Extracts from Letters from a Sufi Teacher by Shaikh Sharfuddin Maneri
tr. from the Persian by Baijnath Singh (1908/1987)

Nafs

"Some say the desire-nature is a substance, placed in the body, similar to the soul. Others say it is a quality of the body, similar to life. But all take it as the source of evil qualities & acts. These evils are grouped into: (a) sins, (b) qualities, for example pride, envy, anger. The former pertain more to the outer man, the latter more to the inner man. The former are purified by ascetic practices, the latter by (turning, repentance)."
"There is no help against the desire-nature save in ascetic practices. ... the desire-nature leads one to hell, being its image." "Pain and torture destroy all things, but they simply aid (the) growth (of the desire-nature). It said: 'This is due to the fact of my constitution being the other way: what is pain for others is pleasure for me.'" p82-83
"These (hog, fox, snake, dog) stories go to show that the desire-nature is a corporeal being -- not a quality -- albeit it is endowed with qualities. It should be subdued by ascetic practices, but it cannot be completely destroyed in its essential nature." "Desires are twofold: (a) those connected with the senses & sex; (b) ambition of power & fame. The victims of the former resort to brothels without seriously affecting the well-being of others. The victims of the latter resort to holy places, and become the pests of the world. ... The desire-nature constantly puts on many a semblance of divinity, and invites man to his ruin."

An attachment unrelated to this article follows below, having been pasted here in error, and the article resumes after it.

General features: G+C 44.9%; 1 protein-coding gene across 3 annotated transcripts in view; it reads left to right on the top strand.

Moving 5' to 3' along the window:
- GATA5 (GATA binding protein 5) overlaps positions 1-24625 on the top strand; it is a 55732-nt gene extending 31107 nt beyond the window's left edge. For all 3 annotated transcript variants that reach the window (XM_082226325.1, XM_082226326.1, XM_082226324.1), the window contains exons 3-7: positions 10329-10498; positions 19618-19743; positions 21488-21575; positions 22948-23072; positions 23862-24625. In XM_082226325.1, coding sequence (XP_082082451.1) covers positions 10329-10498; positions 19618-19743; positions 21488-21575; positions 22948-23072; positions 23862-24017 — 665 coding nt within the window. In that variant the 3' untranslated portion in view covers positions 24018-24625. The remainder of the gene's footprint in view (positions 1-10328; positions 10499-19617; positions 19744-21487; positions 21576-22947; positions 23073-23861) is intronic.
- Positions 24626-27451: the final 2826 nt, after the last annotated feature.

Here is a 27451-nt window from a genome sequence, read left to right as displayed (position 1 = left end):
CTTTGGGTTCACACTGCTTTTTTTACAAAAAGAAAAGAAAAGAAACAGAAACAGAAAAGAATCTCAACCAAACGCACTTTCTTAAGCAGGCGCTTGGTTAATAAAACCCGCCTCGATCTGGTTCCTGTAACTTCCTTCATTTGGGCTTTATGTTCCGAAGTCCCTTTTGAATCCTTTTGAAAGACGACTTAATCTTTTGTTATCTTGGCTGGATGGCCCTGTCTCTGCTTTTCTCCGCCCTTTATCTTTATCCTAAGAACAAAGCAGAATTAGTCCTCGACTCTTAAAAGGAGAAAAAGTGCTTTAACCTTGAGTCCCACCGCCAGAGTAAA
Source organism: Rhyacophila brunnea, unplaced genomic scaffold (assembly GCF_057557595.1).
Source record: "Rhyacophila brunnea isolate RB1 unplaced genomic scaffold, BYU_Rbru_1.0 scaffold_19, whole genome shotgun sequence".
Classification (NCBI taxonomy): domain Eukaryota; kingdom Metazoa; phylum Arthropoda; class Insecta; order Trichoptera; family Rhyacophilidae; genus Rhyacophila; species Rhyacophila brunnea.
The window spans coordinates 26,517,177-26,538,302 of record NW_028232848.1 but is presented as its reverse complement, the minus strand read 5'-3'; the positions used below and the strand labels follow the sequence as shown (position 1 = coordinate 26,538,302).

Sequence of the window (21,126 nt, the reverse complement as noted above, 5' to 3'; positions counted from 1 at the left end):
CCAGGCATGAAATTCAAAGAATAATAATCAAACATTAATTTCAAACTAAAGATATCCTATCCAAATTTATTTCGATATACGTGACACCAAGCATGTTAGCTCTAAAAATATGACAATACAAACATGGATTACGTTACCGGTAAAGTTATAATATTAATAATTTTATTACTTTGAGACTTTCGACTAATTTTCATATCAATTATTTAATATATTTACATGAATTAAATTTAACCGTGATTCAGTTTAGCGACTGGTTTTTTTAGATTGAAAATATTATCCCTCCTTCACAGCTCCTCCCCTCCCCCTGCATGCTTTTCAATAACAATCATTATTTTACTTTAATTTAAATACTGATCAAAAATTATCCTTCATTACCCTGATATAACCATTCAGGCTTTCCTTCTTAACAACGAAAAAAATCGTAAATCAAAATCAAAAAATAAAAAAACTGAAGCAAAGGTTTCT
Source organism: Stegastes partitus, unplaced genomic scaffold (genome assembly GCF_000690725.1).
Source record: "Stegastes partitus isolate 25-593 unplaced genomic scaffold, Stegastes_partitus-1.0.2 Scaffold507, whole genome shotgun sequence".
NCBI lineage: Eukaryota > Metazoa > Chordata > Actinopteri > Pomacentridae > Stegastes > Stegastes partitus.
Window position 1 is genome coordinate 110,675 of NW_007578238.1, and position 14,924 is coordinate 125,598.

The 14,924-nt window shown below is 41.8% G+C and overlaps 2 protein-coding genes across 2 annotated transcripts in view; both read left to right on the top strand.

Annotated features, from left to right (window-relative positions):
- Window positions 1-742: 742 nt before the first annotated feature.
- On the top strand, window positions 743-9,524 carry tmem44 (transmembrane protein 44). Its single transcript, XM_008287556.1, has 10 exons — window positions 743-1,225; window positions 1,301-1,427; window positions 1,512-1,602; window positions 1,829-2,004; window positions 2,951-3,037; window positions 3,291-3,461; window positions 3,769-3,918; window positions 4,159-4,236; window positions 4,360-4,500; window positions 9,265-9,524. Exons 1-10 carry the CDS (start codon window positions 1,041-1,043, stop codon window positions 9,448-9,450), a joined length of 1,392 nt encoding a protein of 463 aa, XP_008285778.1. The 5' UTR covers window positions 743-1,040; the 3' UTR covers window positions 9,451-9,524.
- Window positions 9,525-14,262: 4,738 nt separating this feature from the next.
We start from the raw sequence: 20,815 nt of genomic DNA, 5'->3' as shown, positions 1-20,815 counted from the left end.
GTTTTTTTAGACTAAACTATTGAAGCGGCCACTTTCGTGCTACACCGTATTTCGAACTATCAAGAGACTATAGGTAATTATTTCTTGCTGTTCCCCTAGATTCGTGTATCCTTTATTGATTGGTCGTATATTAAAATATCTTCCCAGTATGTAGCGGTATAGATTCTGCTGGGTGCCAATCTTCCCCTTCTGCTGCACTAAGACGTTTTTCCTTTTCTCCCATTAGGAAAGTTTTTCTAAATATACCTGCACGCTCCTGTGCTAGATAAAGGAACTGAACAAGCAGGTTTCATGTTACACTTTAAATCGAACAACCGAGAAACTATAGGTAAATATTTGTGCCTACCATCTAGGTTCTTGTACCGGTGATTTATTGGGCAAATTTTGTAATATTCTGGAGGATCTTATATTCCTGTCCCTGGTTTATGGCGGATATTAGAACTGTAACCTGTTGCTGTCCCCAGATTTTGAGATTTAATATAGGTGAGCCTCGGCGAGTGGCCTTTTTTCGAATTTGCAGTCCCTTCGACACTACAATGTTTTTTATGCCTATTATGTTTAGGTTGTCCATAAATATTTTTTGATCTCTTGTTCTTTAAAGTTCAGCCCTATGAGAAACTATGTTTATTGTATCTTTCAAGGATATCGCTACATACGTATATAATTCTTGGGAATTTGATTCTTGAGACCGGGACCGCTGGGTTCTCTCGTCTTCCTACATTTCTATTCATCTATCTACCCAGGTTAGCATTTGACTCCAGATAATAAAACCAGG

"The desire-nature is the worst foe. It is very difficult to be armed against it, since, firstly, it is an internal foe, and it is almost impossible to guard the house against a thief co-tenant; and secondly, it is a lovely foe, and a man is blind to the defects of his beloved, whose shortcomings take on the appearance of merits. Such being the case, the desire-nature may ere long hurl a man unawares to the lowest depth of degradation. If you ponder well. you will find it at the root of all the troubles that beset man in the past or may beset him in the future." p84-85
"It is improper to overcome it all at once, as it is a vehicle of the soul; nor is it proper to let it go wholly unbridled, in view of the probable dangers. ... You should strengthen it to the extent of enabling it to perform its duties; you should weaken it to the measure of preventing the chance of its leading you astray. Anything besides this rule is objectionable." There are three ways of thus subduing it: ..." p86
"The goal is unattainable save through the destruction of the desire-nature. Either be ready to kill it out & tread the Path, or withdraw from the rank of the seekers -- so that others may pass on (unimpeded by your presence)." p90-91 Sharfuddin Maneri